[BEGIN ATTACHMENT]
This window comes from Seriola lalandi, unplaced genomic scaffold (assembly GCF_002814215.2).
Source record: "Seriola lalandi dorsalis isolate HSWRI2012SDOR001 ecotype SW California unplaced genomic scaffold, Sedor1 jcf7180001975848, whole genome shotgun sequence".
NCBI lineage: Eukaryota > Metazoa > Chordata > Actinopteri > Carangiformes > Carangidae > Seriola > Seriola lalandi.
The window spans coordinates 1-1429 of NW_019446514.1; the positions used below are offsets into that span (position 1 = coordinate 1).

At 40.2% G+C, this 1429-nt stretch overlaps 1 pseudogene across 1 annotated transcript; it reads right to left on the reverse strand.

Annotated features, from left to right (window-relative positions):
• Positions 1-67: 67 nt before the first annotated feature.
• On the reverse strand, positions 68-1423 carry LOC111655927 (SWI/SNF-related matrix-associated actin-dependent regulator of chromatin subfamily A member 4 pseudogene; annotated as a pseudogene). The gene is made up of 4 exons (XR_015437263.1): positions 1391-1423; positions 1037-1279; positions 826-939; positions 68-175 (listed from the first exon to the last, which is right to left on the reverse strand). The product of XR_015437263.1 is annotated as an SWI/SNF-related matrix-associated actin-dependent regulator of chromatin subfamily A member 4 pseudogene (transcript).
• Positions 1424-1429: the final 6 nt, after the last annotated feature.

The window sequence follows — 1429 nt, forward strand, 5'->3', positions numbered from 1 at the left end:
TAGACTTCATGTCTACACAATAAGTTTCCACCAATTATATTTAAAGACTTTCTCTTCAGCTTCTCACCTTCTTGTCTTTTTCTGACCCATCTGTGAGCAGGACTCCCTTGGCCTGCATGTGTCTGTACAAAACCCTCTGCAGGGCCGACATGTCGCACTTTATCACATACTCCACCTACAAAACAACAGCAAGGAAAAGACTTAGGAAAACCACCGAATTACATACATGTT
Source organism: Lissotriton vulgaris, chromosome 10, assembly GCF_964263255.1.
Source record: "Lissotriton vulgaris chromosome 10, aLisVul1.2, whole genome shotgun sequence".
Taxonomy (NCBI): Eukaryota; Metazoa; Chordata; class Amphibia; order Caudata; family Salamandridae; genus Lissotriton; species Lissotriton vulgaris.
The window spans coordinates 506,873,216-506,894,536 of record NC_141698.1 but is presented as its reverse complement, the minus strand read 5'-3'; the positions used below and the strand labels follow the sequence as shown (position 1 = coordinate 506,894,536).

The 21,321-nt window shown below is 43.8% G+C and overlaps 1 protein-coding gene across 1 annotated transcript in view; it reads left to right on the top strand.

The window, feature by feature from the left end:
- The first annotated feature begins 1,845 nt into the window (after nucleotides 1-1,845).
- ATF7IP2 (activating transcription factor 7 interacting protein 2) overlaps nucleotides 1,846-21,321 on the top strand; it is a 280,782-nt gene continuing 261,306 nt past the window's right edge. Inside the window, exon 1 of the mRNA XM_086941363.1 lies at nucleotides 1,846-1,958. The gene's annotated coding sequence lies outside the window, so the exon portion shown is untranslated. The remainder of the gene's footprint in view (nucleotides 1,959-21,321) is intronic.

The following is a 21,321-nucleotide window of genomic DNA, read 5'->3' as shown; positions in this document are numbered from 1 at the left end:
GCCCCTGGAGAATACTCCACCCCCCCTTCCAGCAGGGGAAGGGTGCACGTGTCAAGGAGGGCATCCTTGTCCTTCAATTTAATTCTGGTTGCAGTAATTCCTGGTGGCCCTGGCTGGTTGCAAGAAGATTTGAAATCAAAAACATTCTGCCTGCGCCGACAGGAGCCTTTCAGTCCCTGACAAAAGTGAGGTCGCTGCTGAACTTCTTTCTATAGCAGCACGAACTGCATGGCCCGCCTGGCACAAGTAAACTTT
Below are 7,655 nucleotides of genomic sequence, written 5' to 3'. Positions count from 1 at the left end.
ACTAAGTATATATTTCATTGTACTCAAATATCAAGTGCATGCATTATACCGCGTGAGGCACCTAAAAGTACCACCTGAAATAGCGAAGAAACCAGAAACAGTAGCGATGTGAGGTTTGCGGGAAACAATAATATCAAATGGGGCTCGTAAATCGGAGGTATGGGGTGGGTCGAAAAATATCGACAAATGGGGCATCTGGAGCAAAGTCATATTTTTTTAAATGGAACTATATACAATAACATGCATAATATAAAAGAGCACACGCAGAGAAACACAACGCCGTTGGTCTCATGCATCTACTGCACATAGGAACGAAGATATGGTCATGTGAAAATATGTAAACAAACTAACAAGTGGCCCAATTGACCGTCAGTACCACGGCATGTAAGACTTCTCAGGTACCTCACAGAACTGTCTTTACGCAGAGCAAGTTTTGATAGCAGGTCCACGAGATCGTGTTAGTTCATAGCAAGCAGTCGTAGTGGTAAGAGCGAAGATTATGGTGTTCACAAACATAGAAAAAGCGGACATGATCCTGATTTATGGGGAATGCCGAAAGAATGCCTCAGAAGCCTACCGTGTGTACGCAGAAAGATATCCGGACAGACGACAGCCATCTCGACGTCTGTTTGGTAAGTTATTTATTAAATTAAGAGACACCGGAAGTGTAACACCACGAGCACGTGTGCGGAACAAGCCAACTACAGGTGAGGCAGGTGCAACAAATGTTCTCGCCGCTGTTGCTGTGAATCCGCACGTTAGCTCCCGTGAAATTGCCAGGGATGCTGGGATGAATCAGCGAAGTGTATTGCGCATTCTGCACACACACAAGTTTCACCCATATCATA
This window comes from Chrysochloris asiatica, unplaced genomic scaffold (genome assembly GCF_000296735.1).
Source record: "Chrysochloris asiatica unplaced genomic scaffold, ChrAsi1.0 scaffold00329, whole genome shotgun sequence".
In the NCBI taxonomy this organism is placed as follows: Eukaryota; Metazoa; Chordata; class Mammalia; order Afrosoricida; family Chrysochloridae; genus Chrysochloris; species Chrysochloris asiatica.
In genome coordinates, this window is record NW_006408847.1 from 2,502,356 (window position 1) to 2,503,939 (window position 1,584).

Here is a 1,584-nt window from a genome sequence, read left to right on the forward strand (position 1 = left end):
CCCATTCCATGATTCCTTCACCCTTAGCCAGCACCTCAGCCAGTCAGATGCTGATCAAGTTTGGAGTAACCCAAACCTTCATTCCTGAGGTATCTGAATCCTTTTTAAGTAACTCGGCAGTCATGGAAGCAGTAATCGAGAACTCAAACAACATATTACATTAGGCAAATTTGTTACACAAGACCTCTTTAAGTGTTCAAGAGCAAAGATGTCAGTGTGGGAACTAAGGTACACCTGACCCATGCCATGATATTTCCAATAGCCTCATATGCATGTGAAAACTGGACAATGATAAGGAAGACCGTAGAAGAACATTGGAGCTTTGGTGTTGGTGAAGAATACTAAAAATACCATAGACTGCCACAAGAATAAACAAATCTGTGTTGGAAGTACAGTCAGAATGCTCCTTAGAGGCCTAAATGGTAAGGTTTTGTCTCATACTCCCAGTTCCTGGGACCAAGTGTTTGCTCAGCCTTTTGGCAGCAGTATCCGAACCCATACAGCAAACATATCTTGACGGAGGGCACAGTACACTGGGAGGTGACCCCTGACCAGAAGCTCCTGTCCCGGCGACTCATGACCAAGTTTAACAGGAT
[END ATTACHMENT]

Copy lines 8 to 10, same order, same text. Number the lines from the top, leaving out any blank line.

• On the reverse strand, positions 68-1423 carry LOC111655927 (SWI/SNF-related matrix-associated actin-dependent regulator of chromatin subfamily A member 4 pseudogene; annotated as a pseudogene). The gene is made up of 4 exons (XR_015437263.1): positions 1391-1423; positions 1037-1279; positions 826-939; positions 68-175 (listed from the first exon to the last, which is right to left on the reverse strand). The product of XR_015437263.1 is annotated as an SWI/SNF-related matrix-associated actin-dependent regulator of chromatin subfamily A member 4 pseudogene (transcript).
• Positions 1424-1429: the final 6 nt, after the last annotated feature.

The window sequence follows — 1429 nt, forward strand, 5'->3', positions numbered from 1 at the left end: